One also wonders what kind of words President Clinton would have our children use to resolve conflicts — the words of NATO, perhaps? Words like “entirely predictable” or “inevitable” come to mind within the context of NATO briefings. Or should “collateral damage” be preferred? Maybe children need “assets” to protect themselves from harm. Words based on Shaw’s dictum, “Ask no questions and you will be told no lies,” seem to be the preferred mode of governmental communications. After all, what does “the credibility of NATO” really mean, perchance “government by terror”?
Shaw also pondered the destructiveness of his age in Man and Superman, written in 1903, before the horrors of World War I:
“In a battle two bodies of men shoot at one another with bullets and explosive shells until one body runs away, when the others chase the fugitives on horseback and cut them to pieces as they fly. And this, the chronicle concludes, shews the greatness and majesty of empires, and the littleness of the vanquished. Over such battles the people run about the streets yelling with delight, and egg their Governments on to spend hundreds of millions of money in the slaughter, whilst the strongest Ministers dare not spend an extra penny in the pound against the poverty and pestilence through which they themselves daily walk. I could give you a thousand instances; but they all come to the same thing: the power that governs the earth is not the power of Life but of Death; and the inner need that has nerved Life to the effort of organizing itself into the human being is not the need for higher life but for a more efficient engine of destruction.”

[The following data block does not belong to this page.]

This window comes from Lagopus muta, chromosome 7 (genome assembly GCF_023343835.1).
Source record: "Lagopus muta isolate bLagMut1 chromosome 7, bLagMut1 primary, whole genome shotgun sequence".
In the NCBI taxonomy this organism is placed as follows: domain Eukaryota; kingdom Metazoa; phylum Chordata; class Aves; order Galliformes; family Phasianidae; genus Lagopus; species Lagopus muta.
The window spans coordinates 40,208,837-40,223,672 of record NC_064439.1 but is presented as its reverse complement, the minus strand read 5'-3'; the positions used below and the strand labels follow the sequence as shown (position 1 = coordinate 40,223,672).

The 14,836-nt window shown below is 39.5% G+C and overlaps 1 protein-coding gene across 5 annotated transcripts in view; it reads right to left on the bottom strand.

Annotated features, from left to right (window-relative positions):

While one may take issue with the Shaw’s cynicism, common sense might well agree with the thrust of his message pertaining to the “power that governs the earth.” After all, is not President Clinton “clever enough to be humanely disposed”? There are lessons to learn and villages to save.
The continued bombing and destruction of Yugoslavia is a mockery of those children at Columbine High School. The only difference between NATO and those young men who killed their fellow students is that NATO possesses a “more efficient engine of destruction.” Are there not innocent lives being lost in Belgrade? Are there not families feeling the terrible agonies of needless violence? Where are the pictures of their grief? Where is the compassion, the pleas for comprehension?
Are kids really mean and cruel or are they too well taught?